Steven Plitt, Expert Witness Steven Plitt, Expert Witness
Insurance Bad Faith Claim Handling Expert Serving Clients Nationwide

May 2019 Archives


In Alpizar-Fellas v. Favero, 906 F.3d 910 (3rd Cir. 2018) (interpreting New Jersey law) the Court found that an adjuster's alleged fraudulent representations which induced the insured to sign a release that the insured did not understand gave rise to a private right of action under New Jersey's Consumer Fraud Act. 


Delaware has a three-year statute of limitations period for the filing of a bad faith claim. In Homeland Ins. Co. of New York v. CorVel Corp., 197 A.3d 1042 (Del. 2018) the Court held that the limitations period began to run when the insured could plead a bad faith claim and not when the Court ultimately determined contested coverage.


The Colorado Supreme Court in Schultz v. GEICO Casualty Co., 429 P.3d 844 (Colo. 2018) recently held that later-developed evidence was irrelevant to a UIM claim because the denial had taken place prior to the development of that evidence. In this case, the insured, Charissa Schultz, needed multiple knee replacement surgeries after a motor vehicle accident caused by an underinsured motorist. After settling with the tortfeasor's insurer, GEICO paid its UIM policy limits two years after the tortfeasor payment. Schultz then sued GEICO, alleging unreasonable payment delay. During the processing of the UIM claim, GEICO requested an IME, which was objected to by Schultz. Schultz claimed that the request was made too late. However, the trial court ordered the IME to proceed.

9th Circuit Requires That Any Illness or Infirmity Causing or Contributing to Injury For Purposes of Accidental Death and Dismemberment Benefits Had to be a Substantial Cause of the Loss to Avoid Coverage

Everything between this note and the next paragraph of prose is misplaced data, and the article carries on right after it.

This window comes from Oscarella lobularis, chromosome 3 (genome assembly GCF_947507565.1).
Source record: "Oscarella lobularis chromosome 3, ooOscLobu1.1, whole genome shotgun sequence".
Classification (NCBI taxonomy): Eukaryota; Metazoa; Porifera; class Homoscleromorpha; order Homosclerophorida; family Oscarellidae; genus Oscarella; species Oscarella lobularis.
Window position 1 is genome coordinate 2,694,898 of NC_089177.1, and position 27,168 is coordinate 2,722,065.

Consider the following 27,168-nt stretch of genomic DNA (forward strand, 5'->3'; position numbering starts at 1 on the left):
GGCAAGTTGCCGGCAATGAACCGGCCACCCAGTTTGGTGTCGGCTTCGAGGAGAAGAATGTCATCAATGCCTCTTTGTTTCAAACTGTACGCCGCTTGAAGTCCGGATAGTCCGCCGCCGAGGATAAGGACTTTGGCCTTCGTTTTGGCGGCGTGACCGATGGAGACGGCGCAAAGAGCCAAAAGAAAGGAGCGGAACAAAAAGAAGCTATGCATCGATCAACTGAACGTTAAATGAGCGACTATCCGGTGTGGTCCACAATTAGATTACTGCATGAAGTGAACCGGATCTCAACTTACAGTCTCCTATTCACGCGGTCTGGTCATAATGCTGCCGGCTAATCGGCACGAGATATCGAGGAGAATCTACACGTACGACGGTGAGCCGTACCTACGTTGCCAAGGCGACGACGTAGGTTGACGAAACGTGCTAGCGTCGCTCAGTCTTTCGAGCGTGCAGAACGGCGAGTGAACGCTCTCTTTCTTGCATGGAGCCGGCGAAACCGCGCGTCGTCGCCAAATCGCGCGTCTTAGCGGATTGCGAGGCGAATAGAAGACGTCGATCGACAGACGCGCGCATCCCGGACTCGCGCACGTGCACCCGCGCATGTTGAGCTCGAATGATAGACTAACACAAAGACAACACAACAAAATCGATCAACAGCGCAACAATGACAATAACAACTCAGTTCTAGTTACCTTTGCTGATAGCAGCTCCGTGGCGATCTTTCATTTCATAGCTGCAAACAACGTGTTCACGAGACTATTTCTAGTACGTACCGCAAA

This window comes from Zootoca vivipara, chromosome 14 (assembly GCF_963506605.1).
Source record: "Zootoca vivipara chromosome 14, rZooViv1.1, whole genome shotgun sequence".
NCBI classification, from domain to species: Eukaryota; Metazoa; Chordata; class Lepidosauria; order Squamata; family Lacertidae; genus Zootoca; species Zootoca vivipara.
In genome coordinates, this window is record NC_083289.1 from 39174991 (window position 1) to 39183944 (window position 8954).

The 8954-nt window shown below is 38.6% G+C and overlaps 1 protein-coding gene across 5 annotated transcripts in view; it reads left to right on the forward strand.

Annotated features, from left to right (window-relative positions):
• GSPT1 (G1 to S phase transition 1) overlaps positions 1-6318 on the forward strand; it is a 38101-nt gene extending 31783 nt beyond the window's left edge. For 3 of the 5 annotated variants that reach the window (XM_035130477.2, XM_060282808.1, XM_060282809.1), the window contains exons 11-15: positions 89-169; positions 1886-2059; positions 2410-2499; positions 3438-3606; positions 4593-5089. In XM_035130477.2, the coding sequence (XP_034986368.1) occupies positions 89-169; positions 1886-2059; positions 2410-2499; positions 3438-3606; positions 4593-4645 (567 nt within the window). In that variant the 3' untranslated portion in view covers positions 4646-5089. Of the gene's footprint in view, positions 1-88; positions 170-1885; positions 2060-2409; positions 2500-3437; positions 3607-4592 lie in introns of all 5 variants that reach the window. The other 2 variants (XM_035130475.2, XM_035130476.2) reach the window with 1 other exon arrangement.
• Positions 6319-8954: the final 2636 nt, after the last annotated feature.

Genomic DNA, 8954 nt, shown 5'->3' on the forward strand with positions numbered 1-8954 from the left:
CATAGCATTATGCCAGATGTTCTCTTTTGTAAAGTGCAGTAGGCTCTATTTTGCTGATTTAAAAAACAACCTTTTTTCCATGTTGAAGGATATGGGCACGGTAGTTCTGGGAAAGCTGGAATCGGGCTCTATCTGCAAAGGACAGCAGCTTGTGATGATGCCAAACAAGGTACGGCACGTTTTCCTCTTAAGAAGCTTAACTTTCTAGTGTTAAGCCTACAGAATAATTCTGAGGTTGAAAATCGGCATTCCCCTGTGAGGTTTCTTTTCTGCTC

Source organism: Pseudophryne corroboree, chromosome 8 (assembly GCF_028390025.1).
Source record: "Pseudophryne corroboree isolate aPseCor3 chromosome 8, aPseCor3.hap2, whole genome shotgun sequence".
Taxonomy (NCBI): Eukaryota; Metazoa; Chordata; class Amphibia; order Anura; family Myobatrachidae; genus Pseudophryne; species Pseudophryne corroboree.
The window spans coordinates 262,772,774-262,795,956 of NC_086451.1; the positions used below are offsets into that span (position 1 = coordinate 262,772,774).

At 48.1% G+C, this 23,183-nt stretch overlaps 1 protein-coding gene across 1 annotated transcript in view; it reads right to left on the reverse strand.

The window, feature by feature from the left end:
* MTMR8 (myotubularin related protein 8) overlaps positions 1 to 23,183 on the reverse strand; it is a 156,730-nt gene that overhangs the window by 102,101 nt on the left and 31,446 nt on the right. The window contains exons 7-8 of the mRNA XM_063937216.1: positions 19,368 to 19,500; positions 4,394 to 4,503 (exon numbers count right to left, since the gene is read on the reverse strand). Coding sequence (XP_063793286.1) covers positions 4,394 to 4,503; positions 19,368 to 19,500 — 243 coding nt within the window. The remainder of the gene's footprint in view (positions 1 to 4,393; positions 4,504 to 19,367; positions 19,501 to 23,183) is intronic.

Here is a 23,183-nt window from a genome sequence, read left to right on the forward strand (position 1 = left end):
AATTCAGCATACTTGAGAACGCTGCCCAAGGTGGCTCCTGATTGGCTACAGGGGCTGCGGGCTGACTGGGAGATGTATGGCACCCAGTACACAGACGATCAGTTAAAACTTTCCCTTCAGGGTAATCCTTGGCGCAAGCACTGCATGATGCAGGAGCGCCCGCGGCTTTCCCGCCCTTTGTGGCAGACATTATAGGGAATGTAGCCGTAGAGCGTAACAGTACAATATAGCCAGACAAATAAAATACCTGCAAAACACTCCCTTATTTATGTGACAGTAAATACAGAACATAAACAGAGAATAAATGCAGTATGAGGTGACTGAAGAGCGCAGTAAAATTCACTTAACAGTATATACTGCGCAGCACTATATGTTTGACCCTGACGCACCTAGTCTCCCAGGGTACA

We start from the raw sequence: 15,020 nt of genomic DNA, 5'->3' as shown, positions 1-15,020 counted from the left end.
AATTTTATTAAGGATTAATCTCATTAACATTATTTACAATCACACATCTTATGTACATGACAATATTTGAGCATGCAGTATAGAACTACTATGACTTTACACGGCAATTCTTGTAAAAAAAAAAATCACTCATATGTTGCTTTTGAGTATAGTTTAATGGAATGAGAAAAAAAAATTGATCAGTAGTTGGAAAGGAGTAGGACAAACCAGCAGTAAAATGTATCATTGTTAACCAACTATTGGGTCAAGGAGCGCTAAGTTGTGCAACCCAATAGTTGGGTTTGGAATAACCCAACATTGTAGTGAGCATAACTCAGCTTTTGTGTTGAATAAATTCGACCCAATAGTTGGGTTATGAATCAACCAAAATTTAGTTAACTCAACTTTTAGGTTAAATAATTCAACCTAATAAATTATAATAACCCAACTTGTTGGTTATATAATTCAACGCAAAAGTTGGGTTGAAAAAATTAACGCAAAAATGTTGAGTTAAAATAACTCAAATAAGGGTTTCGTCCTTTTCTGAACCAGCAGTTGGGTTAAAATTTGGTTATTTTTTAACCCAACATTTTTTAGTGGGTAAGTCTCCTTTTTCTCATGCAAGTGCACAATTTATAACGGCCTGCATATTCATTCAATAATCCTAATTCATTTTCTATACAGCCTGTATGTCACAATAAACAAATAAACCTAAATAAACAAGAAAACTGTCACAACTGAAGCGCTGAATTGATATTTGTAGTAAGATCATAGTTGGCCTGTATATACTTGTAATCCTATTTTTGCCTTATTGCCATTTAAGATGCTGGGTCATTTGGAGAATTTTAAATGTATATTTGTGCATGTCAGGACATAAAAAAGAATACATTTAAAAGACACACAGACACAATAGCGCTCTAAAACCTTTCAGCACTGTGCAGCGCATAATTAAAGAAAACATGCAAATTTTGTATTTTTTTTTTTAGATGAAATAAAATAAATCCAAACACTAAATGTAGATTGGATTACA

In Dowdy v. Metro. Life Ins. Co., 890 F.3d 802 (9th Cir. 2018), the insured sought benefits under an accidental death and dismemberment policy for an amputation of his leg resulting from a car accident. The leg was seriously injured as a result of the accident and was then later amputated. The policy provided that a covered loss was a loss that was a direct result of an accidental injury, independent of other causes. In deciding to deny the claim, Met Life relied upon a surgical report stating that due to comorbidities, as well as non-healing wounds and osteomyelitis, the patient had elected to undergo an amputation of the leg. Based upon the surgical report, Met Life concluded that the amputation was contributed to and complicated by the insured's diabetes and that, under the terms of the policy, a loss caused or contributed to by an illness or treatment for that illness was excluded from payment.

How Many Car Accidents Does It Take To Constitute An Occurrence?

An interesting case from the Fifth Circuit Court of Appeals considered the question of how many collisions constitute a single occurrence. In Evanston Ins. Co. v. Mid-Continent Casualty Co., 909 F.3d 143 (5th Cir. 2018) the Fifth Circuit Court of Appeals held that a series of automobile collisions constituted a single occurrence because each collision had a common cause and further, because there was no intervening event that was the immediate cause of damage. According to the Court, there was a single uninterrupted chain of events and therefore one accident.

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